Safety first: Southampton students learn at first jamboreePublished 11:52am Saturday, April 27, 2013
BY STEPHEN H. COWLES/CONTRIBUTING WRITER
COURTLAND—Safety in many forms was the lesson Friday at a jamboree for elementary and middle school students of Southampton County.
Under blue skies, scores of youngsters and their teachers moved from tent to tent on a football field behind Southampton High School. To name a few things, the participants learned how they can prevent being in auto accidents, as well as what firefighters and rescue squad personnel need to do their work.
Joseph Harris, a fifth-grader at Nottoway Elementary School, was challenged to put toothpaste back into a tube. He couldn’t do it, and neither could classmate Jaliseya Walker. Brandon Rodgers, superintendent of the Western Tidewater Community Services Board, compared the task to undoing harm caused by bullying and name-calling.
Nearby, Officer Brandon Woodruff of the Virginia Department of Game and Inland Fisheries spoke about safely boating and hunting. The game warden also offered advice on dealing with snakes or other wildlife the children might encounter.
Capron Elementary’s Ashby Pope, 9, a third-grader, said he learned the importance of wearing blaze orange while hunting, as well as the different kinds of dogs needed in searching for people. Classmate Andrea Barnes, 10, a fourth-grader, reiterated the toothpaste lesson she witnessed earlier and how “when you say something bad, you can’t take it back.”
At another tent, Virginia State Police First Sgt. Greg Jackson stressed to the students the importance of wearing seatbelts whether they sit in front or in back of a vehicle. He also had the doors open to his own patrol car and the youngsters could look inside.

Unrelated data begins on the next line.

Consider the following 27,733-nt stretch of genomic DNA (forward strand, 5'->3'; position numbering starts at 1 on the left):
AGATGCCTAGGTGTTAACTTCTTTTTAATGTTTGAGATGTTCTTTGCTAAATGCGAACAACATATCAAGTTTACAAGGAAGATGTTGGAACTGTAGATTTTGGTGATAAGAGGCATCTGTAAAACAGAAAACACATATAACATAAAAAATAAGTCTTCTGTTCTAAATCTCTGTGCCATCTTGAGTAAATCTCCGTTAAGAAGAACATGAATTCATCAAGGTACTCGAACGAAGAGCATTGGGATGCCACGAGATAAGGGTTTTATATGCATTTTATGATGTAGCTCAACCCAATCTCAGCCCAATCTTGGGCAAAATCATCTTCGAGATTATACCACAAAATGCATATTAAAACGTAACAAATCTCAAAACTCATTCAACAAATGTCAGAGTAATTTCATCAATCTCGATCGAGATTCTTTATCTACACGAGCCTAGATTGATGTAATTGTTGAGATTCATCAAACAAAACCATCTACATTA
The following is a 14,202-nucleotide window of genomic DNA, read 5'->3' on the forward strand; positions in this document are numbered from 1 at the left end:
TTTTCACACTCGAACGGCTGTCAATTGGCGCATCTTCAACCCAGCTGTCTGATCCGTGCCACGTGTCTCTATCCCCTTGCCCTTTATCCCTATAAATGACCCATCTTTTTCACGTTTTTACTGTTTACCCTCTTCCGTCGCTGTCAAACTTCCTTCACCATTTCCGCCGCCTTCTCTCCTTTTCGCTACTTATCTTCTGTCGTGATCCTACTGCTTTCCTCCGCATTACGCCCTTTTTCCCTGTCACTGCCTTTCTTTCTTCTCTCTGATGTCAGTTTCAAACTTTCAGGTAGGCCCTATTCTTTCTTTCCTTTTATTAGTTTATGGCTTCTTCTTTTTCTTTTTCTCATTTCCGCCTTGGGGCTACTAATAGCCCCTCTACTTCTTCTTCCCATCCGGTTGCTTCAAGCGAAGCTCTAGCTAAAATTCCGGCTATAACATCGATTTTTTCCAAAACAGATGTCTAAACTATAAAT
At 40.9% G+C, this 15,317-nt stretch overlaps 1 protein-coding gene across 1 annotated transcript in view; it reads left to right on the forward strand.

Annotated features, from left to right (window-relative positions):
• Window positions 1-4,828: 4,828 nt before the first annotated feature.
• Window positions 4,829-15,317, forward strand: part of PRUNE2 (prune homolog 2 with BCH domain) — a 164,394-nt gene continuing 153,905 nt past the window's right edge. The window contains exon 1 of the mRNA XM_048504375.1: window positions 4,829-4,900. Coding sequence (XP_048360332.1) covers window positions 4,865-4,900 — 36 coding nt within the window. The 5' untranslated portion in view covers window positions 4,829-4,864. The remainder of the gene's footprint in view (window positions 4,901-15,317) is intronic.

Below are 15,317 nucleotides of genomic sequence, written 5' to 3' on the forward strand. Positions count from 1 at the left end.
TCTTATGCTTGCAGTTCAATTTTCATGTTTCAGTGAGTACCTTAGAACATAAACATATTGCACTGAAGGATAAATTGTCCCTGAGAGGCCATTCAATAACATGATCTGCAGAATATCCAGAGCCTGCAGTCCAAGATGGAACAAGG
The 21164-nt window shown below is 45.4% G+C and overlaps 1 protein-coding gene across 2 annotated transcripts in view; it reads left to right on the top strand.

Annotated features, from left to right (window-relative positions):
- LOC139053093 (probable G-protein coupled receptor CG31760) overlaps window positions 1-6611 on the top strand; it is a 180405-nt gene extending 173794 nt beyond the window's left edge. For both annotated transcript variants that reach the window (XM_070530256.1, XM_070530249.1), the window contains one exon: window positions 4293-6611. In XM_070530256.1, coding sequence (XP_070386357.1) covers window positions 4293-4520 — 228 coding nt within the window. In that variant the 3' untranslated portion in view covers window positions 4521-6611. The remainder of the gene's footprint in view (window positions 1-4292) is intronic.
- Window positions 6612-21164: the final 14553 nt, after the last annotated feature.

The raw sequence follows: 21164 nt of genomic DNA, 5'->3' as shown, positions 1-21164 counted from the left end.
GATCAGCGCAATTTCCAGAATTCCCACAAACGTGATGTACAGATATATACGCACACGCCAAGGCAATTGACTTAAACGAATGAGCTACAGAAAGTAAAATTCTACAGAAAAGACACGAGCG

Michelle Stivers of the Department of Social Services and Amanda Manford, a child protective social worker, spoke about child abuse and neglect.
Representatives from Cover 3 Foundation were on hand to encourage the students to build self-esteem and make positive choices.
Southampton Sgt. M. Turner and Deputy L. Sadler told why students should avoid being in gangs.
As the students went from station to station, they were able to collect goodie bags of pencils, literature and multi-colored “I’m not a bully” wristbands.
“It went very well,” Southampton County Public School Superintendent Dr. Alvera Parrish said. “The kids were really excited.”
Planning for the inaugural event began in November and was a collaborative effort among schools and the community, she added.
“We wanted to try to start a pilot program and then blossom out,” said Chris Smith, school board chairman. A similar event for high school students is being considered for the fall.
One of the results the organizers want to see is “stronger, more focused students,” said Parrish.